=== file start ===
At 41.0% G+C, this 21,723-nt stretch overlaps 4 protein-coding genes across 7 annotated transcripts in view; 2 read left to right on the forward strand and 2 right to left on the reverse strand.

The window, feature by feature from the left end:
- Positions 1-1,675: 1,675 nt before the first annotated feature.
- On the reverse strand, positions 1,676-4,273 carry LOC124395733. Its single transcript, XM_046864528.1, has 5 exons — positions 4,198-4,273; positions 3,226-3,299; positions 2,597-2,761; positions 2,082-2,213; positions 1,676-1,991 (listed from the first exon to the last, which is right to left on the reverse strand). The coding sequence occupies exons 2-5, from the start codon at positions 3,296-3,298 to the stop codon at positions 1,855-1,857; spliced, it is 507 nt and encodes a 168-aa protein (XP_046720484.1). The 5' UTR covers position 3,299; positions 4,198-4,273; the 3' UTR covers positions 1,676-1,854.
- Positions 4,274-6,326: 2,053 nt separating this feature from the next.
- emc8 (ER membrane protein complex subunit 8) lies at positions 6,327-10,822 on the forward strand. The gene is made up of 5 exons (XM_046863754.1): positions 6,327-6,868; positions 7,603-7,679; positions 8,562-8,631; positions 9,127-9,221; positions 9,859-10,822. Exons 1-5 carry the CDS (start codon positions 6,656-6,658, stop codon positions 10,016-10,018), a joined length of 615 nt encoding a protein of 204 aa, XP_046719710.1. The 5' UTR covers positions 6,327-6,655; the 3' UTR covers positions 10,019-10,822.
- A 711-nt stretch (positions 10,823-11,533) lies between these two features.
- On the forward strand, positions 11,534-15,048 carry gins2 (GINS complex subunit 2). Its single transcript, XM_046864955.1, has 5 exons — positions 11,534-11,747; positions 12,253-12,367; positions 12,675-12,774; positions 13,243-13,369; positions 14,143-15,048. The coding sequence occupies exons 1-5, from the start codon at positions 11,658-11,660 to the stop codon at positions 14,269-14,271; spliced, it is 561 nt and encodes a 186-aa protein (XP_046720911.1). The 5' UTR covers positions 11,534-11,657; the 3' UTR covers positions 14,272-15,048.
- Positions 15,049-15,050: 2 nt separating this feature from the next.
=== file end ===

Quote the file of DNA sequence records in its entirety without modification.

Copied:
At 41.0% G+C, this 21,723-nt stretch overlaps 4 protein-coding genes across 7 annotated transcripts in view; 2 read left to right on the forward strand and 2 right to left on the reverse strand.

The window, feature by feature from the left end:
- Positions 1-1,675: 1,675 nt before the first annotated feature.
- On the reverse strand, positions 1,676-4,273 carry LOC124395733. Its single transcript, XM_046864528.1, has 5 exons — positions 4,198-4,273; positions 3,226-3,299; positions 2,597-2,761; positions 2,082-2,213; positions 1,676-1,991 (listed from the first exon to the last, which is right to left on the reverse strand). The coding sequence occupies exons 2-5, from the start codon at positions 3,296-3,298 to the stop codon at positions 1,855-1,857; spliced, it is 507 nt and encodes a 168-aa protein (XP_046720484.1). The 5' UTR covers position 3,299; positions 4,198-4,273; the 3' UTR covers positions 1,676-1,854.
- Positions 4,274-6,326: 2,053 nt separating this feature from the next.
- emc8 (ER membrane protein complex subunit 8) lies at positions 6,327-10,822 on the forward strand. The gene is made up of 5 exons (XM_046863754.1): positions 6,327-6,868; positions 7,603-7,679; positions 8,562-8,631; positions 9,127-9,221; positions 9,859-10,822. Exons 1-5 carry the CDS (start codon positions 6,656-6,658, stop codon positions 10,016-10,018), a joined length of 615 nt encoding a protein of 204 aa, XP_046719710.1. The 5' UTR covers positions 6,327-6,655; the 3' UTR covers positions 10,019-10,822.
- A 711-nt stretch (positions 10,823-11,533) lies between these two features.
- On the forward strand, positions 11,534-15,048 carry gins2 (GINS complex subunit 2). Its single transcript, XM_046864955.1, has 5 exons — positions 11,534-11,747; positions 12,253-12,367; positions 12,675-12,774; positions 13,243-13,369; positions 14,143-15,048. The coding sequence occupies exons 1-5, from the start codon at positions 11,658-11,660 to the stop codon at positions 14,269-14,271; spliced, it is 561 nt and encodes a 186-aa protein (XP_046720911.1). The 5' UTR covers positions 11,534-11,657; the 3' UTR covers positions 14,272-15,048.
- Positions 15,049-15,050: 2 nt separating this feature from the next.